Occipital Neuralgia: Symptoms, Causes and Treatments

January 26, 2024
November 28, 2021
Occipital Neuralgia: Symptoms, Causes and Treatments

There is one headache disorder that more commonly presents as a feature of other headaches than as its own unique headache pain.  Occipital neuralgia is defined as pain in the occiput - or back of the head.  That pain is in the area of the branches of nerves in the back of the head, the occipital nerves.  The pain is reproducible - so if you or someone touches those areas the pain you experience exacerbates.  And the final part of the diagnostic process is that the pain improves nearly completely after an injection called an occipital nerve block is performed. 

The occipital nerves are actually branches of nerve roots of the upper spine.  The nerve roots C2-C4 branch out into the greater, lesser and third occipital nerves.  For this reason, someone with cervicogenic headache - headache pain due to either joint problems in the spine, or muscle tension and spasm in the neck and shoulder area - may begin to experience occipital neuralgia as a result of irritation of the nerve roots, or compression of the nerves tightly in muscle.  People who experience chronic migraine may also have chronic tension of the scalp muscles leading to occipital neuralgia.  When these other headache diagnoses are the cause of occipital neuralgia, the ideal treatment is focusing on prevention of the underlying headache disorder. 

It is possible, though, for occipital neuralgia to occur alone, as its own primary headache.  This can happen as a result of head trauma to the back of the head, and can also happen spontaneously.  As we mentioned above, an occipital nerve block is necessary to diagnose occipital neuralgia.  This is typically done with a combination of numbing medicines in the lidocaine family, where the greater and lesser occipital nerve branches are targeted and injected.  If you do have occipital neuralgia, the reproducible pain should resolve near instantly.  

The treatments for occipital neuralgia vary from injections, to medications to physical therapy.  Some people who respond well to occipital nerve blocks may only need this treatment for their headache.  These injections, if needed, can be repeated every 4-8 weeks.  Gabapentin is a medication that is commonly used for many nerve pain issues, and can be used here as well.  Some antidepressant medications that help nerve pain can also be helpful, like amitriptyline, nortriptyline, venlefaxine and duloxetine. Physical therapy can be a very helpful treatment, especially if there is also muscle spasm in the neck, shoulder or scalp areas.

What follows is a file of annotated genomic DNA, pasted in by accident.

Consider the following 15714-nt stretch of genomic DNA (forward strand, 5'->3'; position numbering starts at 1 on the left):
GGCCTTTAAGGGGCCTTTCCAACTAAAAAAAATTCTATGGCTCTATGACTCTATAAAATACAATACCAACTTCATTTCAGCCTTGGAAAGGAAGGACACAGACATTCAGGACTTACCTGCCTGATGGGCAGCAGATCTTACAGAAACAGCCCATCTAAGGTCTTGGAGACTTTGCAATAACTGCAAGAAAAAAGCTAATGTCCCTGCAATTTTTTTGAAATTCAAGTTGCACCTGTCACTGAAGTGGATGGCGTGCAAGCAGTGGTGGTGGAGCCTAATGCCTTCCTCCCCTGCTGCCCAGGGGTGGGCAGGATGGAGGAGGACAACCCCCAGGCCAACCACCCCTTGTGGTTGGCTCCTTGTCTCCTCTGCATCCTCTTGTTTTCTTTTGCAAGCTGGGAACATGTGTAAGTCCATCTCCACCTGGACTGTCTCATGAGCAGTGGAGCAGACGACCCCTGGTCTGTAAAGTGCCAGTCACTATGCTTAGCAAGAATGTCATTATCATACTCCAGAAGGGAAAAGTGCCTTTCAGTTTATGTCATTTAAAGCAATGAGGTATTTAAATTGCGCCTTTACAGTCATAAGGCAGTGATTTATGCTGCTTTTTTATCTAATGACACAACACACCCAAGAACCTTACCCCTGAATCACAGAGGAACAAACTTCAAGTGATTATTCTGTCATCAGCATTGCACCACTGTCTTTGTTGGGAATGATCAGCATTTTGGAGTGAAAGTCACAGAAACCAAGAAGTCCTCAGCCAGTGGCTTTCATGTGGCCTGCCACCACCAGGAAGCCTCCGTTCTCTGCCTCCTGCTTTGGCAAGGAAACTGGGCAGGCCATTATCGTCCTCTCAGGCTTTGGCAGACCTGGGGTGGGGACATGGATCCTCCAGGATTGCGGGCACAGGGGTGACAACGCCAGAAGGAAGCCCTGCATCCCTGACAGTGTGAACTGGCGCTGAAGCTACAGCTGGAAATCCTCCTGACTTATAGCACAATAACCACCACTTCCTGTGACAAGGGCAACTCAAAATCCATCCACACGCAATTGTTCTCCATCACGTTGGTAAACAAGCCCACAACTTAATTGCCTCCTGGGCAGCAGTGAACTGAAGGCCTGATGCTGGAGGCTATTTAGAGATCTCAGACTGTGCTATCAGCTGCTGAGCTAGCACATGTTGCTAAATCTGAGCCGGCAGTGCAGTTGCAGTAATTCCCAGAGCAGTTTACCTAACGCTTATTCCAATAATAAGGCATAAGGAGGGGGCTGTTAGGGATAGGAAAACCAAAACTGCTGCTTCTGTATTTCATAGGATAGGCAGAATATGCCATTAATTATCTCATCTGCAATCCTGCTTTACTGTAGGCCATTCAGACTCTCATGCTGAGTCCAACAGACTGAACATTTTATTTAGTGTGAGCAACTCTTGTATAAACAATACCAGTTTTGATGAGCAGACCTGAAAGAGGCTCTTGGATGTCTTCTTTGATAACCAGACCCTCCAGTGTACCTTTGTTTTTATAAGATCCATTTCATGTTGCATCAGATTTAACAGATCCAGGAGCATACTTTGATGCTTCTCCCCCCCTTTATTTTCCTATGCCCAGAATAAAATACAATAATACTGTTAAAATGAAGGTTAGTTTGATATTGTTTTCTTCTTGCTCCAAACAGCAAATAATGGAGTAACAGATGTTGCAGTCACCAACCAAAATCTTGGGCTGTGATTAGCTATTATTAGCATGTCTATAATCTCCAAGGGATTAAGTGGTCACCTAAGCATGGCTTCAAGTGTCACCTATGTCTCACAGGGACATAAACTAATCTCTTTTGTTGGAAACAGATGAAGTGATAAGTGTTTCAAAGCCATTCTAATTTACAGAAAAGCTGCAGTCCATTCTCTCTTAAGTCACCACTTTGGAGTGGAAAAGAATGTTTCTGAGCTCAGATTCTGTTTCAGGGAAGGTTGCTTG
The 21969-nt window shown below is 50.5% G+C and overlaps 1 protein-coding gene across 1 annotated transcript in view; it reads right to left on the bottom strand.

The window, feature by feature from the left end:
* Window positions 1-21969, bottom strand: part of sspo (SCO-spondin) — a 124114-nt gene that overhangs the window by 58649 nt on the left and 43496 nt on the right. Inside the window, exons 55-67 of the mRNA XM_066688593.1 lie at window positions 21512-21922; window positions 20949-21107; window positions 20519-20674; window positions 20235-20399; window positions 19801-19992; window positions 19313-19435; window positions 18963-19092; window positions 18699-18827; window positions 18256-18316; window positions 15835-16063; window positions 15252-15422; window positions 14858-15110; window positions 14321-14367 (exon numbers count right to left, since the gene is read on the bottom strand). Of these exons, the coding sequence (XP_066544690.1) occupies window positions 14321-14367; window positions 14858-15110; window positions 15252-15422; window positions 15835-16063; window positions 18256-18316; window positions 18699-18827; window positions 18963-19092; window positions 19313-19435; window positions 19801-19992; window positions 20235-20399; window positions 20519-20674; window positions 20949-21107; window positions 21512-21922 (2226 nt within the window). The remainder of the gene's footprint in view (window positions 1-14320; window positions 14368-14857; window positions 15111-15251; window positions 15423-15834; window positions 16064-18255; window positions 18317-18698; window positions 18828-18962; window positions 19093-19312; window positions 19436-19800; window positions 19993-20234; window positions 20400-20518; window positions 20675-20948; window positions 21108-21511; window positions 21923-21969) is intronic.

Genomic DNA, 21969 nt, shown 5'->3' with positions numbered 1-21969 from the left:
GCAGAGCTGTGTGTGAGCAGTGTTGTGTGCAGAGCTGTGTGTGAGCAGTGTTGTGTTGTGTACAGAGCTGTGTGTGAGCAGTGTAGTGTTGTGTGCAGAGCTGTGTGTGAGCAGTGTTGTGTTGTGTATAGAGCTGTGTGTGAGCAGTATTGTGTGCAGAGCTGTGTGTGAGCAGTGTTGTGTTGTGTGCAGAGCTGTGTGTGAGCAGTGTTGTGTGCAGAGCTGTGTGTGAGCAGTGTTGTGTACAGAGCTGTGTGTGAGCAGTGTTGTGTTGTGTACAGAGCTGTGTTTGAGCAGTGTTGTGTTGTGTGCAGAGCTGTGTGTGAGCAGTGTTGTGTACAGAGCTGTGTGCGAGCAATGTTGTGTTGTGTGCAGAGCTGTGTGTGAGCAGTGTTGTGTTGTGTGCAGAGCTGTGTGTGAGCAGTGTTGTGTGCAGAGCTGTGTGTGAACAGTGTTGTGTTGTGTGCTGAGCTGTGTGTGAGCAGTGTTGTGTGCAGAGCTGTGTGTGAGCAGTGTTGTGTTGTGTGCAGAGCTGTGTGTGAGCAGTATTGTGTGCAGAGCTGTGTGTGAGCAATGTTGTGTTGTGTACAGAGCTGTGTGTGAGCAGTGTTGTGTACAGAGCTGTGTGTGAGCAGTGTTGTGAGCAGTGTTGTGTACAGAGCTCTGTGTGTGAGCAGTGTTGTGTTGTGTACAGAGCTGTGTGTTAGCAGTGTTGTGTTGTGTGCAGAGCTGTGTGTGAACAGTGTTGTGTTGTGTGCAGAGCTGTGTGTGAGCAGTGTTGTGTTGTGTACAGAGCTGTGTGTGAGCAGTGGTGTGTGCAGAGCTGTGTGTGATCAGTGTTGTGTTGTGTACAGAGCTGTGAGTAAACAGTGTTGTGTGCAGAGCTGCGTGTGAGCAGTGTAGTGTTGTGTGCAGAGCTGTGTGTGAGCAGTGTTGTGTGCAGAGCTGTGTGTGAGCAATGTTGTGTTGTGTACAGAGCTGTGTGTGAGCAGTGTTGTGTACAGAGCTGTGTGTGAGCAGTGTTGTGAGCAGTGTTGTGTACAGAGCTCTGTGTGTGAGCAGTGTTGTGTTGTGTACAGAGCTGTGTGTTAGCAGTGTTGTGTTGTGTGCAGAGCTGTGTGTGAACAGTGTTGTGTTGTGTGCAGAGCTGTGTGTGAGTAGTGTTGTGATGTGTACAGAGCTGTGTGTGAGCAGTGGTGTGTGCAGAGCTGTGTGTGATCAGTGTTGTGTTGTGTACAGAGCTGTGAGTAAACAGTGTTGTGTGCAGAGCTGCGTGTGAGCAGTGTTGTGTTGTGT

The first step on the way to finding the right treatment is the right diagnosis by a neurologist. If you experience symptoms of occipital neuralgia, Neura Health can help you get the right treatment for your unique case. Join us today

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Thomas Berk, MD FAHS
Thomas Berk is Medical Director at Neura Health, where he treats Neura patients via video visit. He is a former Clinical Assistant Professor at the Department of Neurology at NYU Grossman School of Medicine.
About the Author
Thomas Berk, MD FAHS is Medical Director of Neura Health and a neurologist and headache specialist based in New York City. A former Clinical Assistant Professor at the Department of Neurology at NYU Grossman School of Medicine, he has over 12 years of clinical experience. He graduated from the NYU Grossman School of Medicine and completed his neurology residency at NYU as well. He completed a headache fellowship at the Jefferson Headache Center in Philadelphia. He is a Fellow of the American Headache Society and has been on the Super Doctors list of rising stars for the past five years.

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